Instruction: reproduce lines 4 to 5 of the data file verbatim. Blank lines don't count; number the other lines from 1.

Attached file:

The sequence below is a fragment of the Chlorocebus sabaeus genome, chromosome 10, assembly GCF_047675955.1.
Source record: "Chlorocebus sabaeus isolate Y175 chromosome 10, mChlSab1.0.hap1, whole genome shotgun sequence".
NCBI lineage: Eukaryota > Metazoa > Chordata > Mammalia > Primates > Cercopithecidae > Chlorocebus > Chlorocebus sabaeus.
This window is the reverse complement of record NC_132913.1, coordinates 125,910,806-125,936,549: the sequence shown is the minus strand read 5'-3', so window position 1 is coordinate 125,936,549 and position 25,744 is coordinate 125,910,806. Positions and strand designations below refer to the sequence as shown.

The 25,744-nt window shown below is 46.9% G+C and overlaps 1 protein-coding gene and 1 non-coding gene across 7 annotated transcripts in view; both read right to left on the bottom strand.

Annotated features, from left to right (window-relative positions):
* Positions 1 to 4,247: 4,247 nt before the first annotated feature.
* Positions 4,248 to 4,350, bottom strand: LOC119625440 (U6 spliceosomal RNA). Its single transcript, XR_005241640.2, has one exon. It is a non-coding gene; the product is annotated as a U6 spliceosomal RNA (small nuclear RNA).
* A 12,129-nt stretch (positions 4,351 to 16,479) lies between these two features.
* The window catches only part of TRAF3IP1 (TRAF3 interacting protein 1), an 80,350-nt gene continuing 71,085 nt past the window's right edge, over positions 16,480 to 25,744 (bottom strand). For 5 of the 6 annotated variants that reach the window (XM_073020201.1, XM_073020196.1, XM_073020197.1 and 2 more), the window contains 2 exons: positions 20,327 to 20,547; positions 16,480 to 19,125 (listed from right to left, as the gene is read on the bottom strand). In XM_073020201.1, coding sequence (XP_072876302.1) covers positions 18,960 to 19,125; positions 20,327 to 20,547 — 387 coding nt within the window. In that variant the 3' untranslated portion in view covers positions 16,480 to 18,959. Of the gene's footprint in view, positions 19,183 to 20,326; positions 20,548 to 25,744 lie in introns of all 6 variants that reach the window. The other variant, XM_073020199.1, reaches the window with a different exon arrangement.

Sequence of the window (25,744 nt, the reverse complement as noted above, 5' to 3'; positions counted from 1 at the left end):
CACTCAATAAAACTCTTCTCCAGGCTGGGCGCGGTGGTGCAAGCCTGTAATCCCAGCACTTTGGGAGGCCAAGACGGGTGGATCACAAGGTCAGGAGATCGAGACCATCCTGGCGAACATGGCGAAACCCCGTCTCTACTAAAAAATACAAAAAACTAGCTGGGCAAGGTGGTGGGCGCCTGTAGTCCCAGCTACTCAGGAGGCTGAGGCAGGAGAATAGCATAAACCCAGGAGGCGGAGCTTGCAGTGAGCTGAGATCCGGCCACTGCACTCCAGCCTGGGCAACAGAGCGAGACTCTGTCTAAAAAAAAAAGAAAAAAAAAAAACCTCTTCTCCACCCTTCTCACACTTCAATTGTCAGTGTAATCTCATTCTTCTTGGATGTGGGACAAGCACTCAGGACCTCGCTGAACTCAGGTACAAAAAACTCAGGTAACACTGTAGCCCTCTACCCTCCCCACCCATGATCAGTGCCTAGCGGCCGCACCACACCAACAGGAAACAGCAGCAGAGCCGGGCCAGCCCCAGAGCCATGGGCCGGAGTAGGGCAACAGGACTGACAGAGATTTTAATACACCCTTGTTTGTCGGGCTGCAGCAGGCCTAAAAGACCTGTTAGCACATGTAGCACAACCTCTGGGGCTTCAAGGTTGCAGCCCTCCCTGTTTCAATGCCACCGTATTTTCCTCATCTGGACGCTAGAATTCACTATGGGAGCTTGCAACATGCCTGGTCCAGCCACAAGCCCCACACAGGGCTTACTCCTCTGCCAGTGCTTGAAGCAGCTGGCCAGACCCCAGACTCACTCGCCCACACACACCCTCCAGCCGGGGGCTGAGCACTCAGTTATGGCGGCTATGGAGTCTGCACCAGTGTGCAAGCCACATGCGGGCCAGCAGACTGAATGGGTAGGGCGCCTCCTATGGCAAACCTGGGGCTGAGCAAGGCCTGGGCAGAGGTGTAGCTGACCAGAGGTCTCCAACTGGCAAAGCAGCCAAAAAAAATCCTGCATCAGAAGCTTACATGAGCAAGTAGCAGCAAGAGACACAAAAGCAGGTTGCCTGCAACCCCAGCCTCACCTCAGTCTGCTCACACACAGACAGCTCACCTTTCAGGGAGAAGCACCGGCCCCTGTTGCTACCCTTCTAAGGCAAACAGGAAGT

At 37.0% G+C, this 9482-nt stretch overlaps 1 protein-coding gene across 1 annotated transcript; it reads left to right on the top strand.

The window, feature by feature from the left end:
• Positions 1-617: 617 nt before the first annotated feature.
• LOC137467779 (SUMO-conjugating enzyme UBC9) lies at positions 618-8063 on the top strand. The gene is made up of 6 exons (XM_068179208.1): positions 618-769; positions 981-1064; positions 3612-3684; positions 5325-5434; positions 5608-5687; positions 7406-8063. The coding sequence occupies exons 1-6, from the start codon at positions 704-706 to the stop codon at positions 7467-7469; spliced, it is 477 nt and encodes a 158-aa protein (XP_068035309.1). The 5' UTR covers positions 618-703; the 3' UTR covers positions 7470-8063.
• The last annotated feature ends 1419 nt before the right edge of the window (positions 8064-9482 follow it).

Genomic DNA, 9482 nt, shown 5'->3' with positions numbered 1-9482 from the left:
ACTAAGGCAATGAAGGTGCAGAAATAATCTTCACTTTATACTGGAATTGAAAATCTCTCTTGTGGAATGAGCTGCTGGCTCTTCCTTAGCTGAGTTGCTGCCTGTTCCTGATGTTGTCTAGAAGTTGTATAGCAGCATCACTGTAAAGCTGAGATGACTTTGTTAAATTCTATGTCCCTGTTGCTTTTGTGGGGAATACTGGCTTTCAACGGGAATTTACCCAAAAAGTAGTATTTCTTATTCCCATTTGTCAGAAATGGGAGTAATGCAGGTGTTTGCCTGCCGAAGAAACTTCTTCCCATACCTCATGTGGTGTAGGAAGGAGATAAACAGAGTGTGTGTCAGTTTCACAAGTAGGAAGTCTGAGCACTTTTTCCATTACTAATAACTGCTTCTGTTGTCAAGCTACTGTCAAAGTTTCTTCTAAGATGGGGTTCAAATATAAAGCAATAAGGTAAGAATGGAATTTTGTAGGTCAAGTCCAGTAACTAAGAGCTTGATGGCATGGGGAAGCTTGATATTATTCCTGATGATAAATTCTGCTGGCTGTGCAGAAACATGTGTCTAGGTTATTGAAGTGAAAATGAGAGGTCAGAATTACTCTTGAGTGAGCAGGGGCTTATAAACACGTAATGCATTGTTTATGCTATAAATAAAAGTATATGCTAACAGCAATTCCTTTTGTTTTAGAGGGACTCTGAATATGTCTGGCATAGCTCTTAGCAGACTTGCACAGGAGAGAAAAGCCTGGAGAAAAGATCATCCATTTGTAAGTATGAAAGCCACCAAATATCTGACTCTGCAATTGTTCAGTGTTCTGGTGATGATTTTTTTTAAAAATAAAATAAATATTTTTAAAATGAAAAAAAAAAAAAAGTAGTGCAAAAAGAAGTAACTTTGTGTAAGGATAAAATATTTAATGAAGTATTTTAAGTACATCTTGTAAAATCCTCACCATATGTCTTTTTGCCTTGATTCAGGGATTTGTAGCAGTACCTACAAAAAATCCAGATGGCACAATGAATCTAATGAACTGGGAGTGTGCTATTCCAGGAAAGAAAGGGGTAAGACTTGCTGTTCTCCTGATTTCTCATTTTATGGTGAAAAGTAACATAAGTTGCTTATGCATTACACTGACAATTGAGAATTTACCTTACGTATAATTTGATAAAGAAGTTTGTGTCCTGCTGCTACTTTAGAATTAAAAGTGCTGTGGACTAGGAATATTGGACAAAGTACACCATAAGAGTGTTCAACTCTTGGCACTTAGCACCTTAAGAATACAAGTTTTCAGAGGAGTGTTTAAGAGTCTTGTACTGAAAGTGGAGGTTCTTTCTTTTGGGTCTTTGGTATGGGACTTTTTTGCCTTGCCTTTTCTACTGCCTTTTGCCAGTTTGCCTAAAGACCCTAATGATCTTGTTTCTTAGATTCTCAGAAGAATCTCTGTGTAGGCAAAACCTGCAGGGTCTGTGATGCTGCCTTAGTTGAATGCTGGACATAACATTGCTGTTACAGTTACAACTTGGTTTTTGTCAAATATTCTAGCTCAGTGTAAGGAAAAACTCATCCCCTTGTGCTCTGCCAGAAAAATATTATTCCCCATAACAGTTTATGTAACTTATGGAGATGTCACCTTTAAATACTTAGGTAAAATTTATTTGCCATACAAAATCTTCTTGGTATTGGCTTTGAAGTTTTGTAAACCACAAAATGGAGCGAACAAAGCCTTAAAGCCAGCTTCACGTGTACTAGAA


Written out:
This window is the reverse complement of record NC_132913.1, coordinates 125,910,806-125,936,549: the sequence shown is the minus strand read 5'-3', so window position 1 is coordinate 125,936,549 and position 25,744 is coordinate 125,910,806. Positions and strand designations below refer to the sequence as shown.

The 25,744-nt window shown below is 46.9% G+C and overlaps 1 protein-coding gene and 1 non-coding gene across 7 annotated transcripts in view; both read right to left on the bottom strand.